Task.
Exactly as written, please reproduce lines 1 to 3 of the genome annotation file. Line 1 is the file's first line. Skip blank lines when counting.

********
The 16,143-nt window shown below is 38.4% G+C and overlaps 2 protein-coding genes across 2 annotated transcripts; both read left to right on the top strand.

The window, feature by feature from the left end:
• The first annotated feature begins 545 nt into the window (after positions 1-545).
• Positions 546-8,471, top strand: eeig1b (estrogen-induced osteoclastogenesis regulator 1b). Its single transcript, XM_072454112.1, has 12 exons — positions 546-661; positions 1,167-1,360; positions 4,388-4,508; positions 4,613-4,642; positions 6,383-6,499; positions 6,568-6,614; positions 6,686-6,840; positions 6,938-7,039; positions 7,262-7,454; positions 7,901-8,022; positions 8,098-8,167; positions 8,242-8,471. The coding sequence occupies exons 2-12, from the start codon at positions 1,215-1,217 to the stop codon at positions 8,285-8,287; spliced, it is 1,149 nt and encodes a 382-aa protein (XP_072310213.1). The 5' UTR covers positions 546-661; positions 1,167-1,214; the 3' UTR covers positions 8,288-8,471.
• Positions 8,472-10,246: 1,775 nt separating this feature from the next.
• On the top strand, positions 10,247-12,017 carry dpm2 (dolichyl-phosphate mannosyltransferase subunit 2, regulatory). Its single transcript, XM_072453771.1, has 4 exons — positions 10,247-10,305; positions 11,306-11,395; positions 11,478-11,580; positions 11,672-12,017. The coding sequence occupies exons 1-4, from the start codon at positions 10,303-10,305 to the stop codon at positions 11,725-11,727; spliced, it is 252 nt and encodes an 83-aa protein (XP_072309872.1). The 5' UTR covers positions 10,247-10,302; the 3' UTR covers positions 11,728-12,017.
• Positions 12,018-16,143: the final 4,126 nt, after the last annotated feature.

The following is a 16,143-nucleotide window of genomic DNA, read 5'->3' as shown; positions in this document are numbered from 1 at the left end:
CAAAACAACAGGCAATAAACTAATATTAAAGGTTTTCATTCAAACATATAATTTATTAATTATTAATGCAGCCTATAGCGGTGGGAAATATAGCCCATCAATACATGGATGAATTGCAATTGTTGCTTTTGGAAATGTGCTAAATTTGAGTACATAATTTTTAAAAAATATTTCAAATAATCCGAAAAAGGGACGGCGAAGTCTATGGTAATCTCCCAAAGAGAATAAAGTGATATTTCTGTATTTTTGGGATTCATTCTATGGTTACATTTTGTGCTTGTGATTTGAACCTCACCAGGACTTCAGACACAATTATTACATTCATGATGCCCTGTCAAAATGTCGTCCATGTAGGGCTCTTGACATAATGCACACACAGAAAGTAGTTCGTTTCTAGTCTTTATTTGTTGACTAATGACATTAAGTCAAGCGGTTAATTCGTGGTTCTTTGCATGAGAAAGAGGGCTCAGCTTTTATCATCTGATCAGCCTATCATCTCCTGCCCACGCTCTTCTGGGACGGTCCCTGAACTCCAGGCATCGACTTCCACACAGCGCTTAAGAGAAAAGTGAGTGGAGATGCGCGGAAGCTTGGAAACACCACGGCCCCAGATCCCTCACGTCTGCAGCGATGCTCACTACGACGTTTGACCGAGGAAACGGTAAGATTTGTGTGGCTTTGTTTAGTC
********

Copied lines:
The 16,143-nt window shown below is 38.4% G+C and overlaps 2 protein-coding genes across 2 annotated transcripts; both read left to right on the top strand.

The window, feature by feature from the left end:
• The first annotated feature begins 545 nt into the window (after positions 1-545).